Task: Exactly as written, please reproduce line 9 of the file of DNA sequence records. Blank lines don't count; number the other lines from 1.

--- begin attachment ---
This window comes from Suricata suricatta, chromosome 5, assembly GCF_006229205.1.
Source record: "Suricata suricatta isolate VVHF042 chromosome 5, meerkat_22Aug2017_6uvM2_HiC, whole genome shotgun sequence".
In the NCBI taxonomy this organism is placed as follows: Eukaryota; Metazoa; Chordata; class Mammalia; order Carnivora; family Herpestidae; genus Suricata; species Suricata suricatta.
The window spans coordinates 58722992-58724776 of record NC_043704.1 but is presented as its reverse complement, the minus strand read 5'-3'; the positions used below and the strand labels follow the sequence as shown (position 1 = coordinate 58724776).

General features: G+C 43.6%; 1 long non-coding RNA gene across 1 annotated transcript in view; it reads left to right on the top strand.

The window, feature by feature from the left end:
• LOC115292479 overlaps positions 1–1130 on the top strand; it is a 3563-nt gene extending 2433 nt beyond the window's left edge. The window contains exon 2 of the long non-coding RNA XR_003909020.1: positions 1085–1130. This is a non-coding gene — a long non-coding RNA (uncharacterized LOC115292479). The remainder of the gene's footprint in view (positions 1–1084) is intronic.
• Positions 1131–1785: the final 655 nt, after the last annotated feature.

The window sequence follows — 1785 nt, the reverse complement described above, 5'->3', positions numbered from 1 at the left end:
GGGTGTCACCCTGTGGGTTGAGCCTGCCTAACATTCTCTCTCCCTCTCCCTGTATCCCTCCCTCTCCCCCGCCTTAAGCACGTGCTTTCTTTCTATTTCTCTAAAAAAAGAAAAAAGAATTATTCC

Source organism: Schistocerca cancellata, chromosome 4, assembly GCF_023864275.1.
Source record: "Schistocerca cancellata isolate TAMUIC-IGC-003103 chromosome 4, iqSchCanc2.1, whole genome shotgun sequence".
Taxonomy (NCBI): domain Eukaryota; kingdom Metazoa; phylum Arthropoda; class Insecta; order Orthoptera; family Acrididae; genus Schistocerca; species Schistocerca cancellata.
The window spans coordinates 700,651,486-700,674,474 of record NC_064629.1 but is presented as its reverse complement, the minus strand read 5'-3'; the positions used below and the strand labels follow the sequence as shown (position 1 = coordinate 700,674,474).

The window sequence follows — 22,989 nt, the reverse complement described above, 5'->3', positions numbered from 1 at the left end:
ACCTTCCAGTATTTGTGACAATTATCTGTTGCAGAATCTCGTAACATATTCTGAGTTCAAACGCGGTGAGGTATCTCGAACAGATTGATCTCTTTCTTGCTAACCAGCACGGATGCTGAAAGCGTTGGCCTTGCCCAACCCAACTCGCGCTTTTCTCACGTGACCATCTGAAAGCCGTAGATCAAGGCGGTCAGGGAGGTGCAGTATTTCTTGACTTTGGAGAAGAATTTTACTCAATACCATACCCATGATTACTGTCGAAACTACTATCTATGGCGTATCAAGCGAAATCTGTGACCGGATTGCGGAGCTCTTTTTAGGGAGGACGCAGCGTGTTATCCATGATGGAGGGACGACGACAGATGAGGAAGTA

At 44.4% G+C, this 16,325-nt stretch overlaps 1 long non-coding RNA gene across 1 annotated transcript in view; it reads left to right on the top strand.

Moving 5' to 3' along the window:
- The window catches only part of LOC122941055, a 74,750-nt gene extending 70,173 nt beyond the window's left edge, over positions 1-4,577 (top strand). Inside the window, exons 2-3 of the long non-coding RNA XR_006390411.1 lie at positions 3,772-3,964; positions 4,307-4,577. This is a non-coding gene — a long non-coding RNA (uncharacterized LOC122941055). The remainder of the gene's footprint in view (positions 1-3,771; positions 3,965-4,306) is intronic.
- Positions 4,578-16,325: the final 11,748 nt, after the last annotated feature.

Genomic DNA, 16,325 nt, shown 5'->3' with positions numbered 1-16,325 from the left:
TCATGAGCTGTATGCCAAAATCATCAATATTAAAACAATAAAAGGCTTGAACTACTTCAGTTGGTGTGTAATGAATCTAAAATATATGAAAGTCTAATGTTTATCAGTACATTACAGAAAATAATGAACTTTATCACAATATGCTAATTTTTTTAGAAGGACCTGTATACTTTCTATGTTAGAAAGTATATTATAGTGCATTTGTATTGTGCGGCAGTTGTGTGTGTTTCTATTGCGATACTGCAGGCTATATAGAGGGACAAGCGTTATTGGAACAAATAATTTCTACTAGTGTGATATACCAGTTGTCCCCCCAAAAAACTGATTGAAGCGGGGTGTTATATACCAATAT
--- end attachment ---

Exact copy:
The window sequence follows — 1785 nt, the reverse complement described above, 5'->3', positions numbered from 1 at the left end: